We flew out in the first week of December 2023. Although Toyota was still not open for tours, we were able to visit several companies in Osaka and a tier-three Toyota vendor in Nagoya. This was especially informative as they’re a direct parts supplier that makes small parts for Toyota, and so receive the same training in Kaizen processes — such as attention to quality, Kata and Just In Time training. That was great to experience because they adhere to all the parameters that Toyota needs from their vendors.

The TWI Institute Japan tour group poses for a picture in the Avex lobby during their tour of the factory building.

Toward the end of the trip, one of our TWI Institute partners in Japan was able to set up a last-minute visit to the Osaka Metropolitan University Hospital — one of the biggest hospitals in Osaka — to see how they’re standardizing work within the Japanese healthcare industry. We were privileged to receive detailed presentations on how they’re working to integrate TWI and the efforts they’re making to bring its benefits to their frontline healthcare workers.

Understanding What Makes Standardized Work

Asked about his experience on the trip, Patrick Graupp detailed that it was inspiring for many to see the Japanese process first-hand, “Every generation goes through different changes and when I left Sanyo 20 years ago, the country was in a slump, the economy was shrinking and many Japanese companies were struggling. But on this trip we were really pleasantly surprised to see lots of young Japanese people who were very focused on Kaizen, standardized work, group activities, working together in teams — all the things that define efficiency in Japanese work culture were on display.”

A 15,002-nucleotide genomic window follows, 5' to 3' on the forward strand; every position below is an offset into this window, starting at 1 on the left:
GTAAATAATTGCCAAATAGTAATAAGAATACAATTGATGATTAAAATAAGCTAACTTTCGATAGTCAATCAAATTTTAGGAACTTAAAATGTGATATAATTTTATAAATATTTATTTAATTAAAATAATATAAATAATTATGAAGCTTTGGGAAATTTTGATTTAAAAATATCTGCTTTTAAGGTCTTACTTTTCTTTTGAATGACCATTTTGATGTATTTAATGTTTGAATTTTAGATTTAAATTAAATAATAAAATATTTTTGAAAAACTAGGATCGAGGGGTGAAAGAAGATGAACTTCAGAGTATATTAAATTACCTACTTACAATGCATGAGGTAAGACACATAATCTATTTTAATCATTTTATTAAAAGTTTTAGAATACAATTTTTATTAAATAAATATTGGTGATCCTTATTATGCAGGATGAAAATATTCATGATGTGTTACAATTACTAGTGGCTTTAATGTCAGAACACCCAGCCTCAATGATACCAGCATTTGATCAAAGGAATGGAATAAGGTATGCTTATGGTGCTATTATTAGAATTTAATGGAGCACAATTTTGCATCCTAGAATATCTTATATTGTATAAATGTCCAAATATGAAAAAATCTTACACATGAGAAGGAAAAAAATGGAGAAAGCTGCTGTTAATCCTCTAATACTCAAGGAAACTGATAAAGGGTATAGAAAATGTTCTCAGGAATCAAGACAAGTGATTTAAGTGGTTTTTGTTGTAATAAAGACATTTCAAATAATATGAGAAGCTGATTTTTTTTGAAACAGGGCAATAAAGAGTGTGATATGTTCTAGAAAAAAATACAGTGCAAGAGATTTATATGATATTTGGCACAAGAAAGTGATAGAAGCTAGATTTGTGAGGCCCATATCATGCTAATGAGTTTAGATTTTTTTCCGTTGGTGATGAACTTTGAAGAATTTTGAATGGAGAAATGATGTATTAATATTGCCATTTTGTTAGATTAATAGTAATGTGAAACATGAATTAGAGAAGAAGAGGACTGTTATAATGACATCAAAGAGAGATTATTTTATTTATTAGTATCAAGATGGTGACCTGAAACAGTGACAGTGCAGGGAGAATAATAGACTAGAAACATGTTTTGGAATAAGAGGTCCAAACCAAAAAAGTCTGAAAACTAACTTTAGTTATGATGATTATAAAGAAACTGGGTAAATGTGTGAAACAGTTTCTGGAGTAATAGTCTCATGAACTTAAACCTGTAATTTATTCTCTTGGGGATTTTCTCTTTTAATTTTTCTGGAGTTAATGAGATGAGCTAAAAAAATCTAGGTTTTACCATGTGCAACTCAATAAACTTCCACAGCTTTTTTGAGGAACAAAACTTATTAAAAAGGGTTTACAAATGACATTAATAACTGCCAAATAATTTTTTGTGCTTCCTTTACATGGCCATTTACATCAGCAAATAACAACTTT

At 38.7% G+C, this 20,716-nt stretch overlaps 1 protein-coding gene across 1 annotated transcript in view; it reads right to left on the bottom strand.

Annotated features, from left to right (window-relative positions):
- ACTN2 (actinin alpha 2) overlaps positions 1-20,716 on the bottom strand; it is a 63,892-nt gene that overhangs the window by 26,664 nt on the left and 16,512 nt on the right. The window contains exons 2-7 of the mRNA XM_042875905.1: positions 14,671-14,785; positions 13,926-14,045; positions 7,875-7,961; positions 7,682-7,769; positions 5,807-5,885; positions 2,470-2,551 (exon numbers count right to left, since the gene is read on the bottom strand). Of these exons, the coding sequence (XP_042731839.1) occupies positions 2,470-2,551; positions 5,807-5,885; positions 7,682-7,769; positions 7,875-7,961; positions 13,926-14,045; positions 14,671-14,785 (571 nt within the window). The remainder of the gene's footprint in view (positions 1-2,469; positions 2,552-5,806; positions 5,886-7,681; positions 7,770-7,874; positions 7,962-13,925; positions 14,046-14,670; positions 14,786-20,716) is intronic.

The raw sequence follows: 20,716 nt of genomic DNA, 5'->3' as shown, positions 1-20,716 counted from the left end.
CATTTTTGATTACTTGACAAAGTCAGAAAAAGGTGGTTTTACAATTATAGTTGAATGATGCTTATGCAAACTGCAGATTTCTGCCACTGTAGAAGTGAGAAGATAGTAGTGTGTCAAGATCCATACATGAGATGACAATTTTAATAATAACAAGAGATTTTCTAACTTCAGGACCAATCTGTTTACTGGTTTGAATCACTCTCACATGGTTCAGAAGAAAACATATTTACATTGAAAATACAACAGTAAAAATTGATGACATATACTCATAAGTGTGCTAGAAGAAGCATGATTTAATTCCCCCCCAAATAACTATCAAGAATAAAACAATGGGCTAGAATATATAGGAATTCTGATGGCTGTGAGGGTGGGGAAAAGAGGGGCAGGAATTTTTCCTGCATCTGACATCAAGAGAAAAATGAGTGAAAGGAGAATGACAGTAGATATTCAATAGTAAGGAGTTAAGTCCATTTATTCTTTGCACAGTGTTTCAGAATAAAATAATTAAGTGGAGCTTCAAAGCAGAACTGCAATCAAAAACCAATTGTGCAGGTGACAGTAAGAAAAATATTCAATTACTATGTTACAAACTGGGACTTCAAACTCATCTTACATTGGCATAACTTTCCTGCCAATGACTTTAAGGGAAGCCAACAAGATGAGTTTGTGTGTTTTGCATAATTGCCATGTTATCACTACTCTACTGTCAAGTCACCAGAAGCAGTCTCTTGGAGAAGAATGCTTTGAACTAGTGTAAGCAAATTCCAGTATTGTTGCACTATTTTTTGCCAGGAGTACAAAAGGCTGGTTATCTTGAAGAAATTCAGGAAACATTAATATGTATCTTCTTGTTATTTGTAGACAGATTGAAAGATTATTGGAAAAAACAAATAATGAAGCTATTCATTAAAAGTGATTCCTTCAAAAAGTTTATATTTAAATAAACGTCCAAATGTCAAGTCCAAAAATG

“Because,” he explained, “one of the big problems they mentioned in Japan — similar to here in the U.S. — is with retaining workers. Which is made even more challenging due to Japan’s shrinking population. It’s very difficult for companies in Japan to get workers now and so many literally take anybody that walks through the door and train them.”

“And that’s where TWI really comes in — where you have a lot of turnover and limited resources. So you need to train the people that you have and take care of them so you can keep them. And that’s not just for Japan, but for the U.S. and for Europe as well.”

He continued, “A big theme of our Standardized Work course is about buy-in, about getting frontline workers to participate in activities. Because they have plenty of options for work these days, we need to establish processes that workers can buy into and become committed and motivated. And that’s part of the secret of what the Japanese have captured and what we’re trying to teach with our Standardized Work course — how to get everybody involved.”

Travelers on the TWI Institute Japan tour sit in a classroom to attend a presentation on Standardized Work.

A Renewal of Faith